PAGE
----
Agriculture income tax update for farm familiesST. PAUL – There are many changes for tax years 2008 and 2009 resulting from passage of federal tax laws. Some Minnesota taxpayers may be required to file amended individual income tax returns since the 2008 Minnesota forms and instructions were printed before the state adopted the federal changes.
ST. PAUL – There are many changes for tax years 2008 and 2009 resulting from passage of federal tax laws. Some Minnesota taxpayers may be required to file amended individual income tax returns since the 2008 Minnesota forms and instructions were printed before the state adopted the federal changes.
Many changes are detailed, and more information is available in a new publication from University of Minnesota Extension titled “Ag Income Tax Update for Farm Families.” It’s available at www.cffm.umn.edu. Click on “publications.” Here are some highlights:
Economic stimulus payments received in 2008 must be reported on an individual’s income tax return, and the credit or allowable rebate will be recalculated. This is a critical, complicated issue so be sure to check with your tax preparer.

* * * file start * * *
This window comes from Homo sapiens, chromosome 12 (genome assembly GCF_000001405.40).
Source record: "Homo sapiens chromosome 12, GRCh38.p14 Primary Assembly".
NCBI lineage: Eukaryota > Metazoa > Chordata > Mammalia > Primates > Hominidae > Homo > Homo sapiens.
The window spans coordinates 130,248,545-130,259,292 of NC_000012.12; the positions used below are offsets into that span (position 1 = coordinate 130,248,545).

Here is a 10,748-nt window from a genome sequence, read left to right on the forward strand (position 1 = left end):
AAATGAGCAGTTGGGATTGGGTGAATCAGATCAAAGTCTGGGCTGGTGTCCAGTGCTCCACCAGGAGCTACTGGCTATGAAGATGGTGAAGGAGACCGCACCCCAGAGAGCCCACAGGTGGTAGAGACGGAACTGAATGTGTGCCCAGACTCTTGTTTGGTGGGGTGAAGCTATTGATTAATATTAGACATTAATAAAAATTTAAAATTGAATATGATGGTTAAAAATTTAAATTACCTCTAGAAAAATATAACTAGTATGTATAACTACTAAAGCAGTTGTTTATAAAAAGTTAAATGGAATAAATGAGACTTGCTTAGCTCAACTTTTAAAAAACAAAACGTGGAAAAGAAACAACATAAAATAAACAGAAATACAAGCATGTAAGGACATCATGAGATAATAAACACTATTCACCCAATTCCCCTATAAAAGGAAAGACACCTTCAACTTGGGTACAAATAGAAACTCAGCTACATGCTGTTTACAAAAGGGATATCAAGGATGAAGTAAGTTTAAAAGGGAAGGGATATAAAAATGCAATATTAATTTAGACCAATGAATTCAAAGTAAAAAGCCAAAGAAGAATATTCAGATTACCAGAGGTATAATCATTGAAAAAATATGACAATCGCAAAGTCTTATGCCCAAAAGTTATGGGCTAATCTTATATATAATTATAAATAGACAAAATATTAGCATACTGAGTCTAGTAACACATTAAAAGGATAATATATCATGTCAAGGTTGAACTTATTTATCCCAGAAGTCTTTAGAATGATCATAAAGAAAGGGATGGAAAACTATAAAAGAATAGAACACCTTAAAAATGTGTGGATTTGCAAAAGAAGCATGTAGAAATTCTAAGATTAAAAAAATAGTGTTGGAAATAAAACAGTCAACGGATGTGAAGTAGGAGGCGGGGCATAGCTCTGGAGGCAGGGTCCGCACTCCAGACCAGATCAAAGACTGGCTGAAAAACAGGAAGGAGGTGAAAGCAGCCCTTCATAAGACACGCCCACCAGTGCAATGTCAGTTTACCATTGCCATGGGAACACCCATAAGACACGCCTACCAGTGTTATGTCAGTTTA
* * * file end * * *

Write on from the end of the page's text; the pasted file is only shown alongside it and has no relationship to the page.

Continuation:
The 2009 legislation provides for a one-time payment of $250 to individuals on fixed incomes such as Social Security recipients, disabled veterans and retired government employees. Payments will reduce any “Making Work Pay Credit.”
Income averaging continues to be available for farmers only.
Capital gains rates for land and stock sales have changed.
The 2009 stimulus package brought changes in S Corporation built-in gains provisions. This is a very technical issue, so see your accountant for specific details for your situation.
Any crop insurance proceeds you receive need to be included as income on your tax return; you generally include that income in the year received. However, farmers can usually establish their practice of reporting crop income in a following taxable year by referring to their prior year’s sale records.
Farm family tax, retirement and education provisions have changed. Check the new publication for details.
Farming has been profitable in recent years. Many cash-basis tax filers used pre-paid expenses at year-end to balance expenses with income. This allows farm producers to guarantee delivery and lock in prices on crop inputs for the following year. However, there’s a limit as to how much a farm operator may pre-pay. Again, check the new tax update publication for details.
C. Robert Holcomb and Gary Hachfeld are agricultural business management educators with University of Minnesota Extension.